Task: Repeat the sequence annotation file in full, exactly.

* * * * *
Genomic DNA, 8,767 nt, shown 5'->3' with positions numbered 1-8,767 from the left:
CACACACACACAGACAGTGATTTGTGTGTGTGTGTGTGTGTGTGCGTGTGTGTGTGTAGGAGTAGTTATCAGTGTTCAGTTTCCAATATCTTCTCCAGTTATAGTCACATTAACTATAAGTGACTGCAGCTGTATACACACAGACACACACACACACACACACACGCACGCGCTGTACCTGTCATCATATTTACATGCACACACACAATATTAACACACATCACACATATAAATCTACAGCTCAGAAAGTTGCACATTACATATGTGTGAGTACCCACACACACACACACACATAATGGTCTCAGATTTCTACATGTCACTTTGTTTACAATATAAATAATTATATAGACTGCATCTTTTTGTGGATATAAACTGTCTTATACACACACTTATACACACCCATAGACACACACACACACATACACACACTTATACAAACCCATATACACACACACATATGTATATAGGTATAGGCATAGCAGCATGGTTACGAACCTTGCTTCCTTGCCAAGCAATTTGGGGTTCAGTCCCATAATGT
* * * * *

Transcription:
Genomic DNA, 8,767 nt, shown 5'->3' with positions numbered 1-8,767 from the left:
CACACACACACAGACAGTGATTTGTGTGTGTGTGTGTGTGTGTGCGTGTGTGTGTGTAGGAGTAGTTATCAGTGTTCAGTTTCCAATATCTTCTCCAGTTATAGTCACATTAACTATAAGTGACTGCAGCTGTATACACACAGACACACACACACACACACACACGCACGCGCTGTACCTGTCATCATATTTACATGCACACACACAATATTAACACACATCACACATATAAATCTACAGCTCAGAAAGTTGCACATTACATATGTGTGAGTACCCACACACACACACACACATAATGGTCTCAGATTTCTACATGTCACTTTGTTTACAATATAAATAATTATATAGACTGCATCTTTTTGTGGATATAAACTGTCTTATACACACACTTATACACACCCATAGACACACACACACACATACACACACTTATACAAACCCATATACACACACACATATGTATATAGGTATAGGCATAGCAGCATGGTTACGAACCTTGCTTCCTTGCCAAGCAATTTGGGGTTCAGTCCCATAATGT